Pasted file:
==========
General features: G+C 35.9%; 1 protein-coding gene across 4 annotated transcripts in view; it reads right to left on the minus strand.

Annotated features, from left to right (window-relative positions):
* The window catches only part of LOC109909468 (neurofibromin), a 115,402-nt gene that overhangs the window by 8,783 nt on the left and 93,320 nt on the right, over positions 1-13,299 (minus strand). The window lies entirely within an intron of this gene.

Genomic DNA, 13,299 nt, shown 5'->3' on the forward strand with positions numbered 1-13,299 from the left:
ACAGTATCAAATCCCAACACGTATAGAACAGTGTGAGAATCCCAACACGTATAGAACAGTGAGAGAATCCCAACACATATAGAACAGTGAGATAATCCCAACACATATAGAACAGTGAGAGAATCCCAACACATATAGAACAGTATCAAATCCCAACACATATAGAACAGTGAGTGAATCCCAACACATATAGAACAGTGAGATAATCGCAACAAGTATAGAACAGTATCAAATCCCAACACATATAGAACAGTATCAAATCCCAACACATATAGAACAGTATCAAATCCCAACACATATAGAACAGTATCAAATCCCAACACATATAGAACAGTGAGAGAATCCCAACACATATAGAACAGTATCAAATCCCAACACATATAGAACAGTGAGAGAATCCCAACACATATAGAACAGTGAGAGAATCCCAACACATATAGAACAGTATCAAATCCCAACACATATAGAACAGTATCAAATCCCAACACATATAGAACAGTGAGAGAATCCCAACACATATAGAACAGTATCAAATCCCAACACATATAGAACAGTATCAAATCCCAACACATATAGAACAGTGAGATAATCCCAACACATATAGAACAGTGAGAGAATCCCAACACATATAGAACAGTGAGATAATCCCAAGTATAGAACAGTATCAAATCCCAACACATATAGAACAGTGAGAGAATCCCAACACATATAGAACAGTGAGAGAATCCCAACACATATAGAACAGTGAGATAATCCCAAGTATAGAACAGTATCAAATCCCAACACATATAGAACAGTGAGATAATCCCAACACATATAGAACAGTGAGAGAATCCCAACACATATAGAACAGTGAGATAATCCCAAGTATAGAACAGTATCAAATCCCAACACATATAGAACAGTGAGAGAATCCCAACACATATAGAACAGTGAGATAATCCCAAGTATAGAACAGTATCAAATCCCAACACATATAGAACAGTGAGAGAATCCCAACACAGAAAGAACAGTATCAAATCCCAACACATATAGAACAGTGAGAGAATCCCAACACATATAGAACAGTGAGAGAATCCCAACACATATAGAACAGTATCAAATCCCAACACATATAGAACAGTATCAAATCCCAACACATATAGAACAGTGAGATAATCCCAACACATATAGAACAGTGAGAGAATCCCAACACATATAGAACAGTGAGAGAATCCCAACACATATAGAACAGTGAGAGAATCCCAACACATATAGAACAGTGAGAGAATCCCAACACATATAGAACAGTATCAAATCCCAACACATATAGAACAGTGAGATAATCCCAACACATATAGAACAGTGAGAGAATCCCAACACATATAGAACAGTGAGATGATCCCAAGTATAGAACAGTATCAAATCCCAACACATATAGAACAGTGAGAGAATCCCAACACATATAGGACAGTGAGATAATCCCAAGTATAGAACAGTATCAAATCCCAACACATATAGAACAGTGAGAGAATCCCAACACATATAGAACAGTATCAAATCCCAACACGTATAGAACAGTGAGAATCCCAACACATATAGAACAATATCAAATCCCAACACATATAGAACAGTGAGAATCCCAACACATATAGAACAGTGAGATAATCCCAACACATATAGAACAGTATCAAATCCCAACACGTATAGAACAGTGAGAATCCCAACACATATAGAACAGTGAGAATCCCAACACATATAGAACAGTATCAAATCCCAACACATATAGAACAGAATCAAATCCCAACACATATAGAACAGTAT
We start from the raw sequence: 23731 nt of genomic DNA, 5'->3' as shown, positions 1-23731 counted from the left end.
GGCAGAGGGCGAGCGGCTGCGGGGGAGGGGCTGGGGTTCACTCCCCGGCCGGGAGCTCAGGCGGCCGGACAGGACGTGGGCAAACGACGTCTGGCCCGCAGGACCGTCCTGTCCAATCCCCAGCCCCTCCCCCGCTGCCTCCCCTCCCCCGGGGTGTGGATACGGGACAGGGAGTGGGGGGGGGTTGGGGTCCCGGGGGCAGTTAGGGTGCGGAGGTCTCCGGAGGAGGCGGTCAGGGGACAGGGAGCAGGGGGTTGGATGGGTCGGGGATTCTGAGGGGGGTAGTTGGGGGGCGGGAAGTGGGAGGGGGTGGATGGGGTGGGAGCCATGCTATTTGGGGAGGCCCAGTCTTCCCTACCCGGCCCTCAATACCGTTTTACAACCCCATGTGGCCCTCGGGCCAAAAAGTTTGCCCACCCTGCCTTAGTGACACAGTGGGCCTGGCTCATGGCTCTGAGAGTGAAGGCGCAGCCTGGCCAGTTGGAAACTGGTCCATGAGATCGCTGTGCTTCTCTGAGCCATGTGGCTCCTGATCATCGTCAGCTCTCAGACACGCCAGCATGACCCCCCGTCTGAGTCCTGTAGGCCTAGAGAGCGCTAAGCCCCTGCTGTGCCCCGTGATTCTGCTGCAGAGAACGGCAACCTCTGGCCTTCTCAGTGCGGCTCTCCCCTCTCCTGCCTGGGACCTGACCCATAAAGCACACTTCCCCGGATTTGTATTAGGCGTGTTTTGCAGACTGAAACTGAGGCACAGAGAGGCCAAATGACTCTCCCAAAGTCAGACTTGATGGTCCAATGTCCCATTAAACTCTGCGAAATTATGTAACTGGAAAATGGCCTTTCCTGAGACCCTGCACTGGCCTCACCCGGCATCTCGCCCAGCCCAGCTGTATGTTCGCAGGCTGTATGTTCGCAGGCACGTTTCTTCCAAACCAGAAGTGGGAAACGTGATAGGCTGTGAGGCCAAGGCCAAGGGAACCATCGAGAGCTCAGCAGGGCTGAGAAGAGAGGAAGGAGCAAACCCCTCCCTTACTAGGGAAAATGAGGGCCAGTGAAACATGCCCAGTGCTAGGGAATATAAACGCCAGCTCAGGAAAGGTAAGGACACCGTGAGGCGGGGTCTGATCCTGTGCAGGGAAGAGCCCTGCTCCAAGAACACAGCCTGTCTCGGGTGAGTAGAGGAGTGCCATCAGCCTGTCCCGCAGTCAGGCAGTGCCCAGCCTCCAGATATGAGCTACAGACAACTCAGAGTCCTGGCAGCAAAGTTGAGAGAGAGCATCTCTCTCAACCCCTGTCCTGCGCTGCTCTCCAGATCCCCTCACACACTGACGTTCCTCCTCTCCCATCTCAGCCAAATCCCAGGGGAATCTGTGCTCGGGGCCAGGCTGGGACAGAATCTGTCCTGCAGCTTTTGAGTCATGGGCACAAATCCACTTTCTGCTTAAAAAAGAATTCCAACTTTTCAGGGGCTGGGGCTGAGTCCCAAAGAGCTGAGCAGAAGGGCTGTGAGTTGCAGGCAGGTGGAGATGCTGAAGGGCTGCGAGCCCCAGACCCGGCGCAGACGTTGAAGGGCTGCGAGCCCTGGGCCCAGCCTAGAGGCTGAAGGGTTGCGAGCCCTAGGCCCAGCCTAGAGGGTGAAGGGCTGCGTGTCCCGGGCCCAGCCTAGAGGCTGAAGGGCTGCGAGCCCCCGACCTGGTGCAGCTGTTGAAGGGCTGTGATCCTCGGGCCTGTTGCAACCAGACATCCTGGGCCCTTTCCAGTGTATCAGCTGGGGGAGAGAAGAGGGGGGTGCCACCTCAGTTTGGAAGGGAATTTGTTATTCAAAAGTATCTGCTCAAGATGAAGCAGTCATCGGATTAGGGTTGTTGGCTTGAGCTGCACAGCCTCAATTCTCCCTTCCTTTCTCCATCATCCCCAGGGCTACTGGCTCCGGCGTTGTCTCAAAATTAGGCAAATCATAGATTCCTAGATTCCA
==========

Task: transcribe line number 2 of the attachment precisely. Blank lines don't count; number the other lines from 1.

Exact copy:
Annotated features, from left to right (window-relative positions):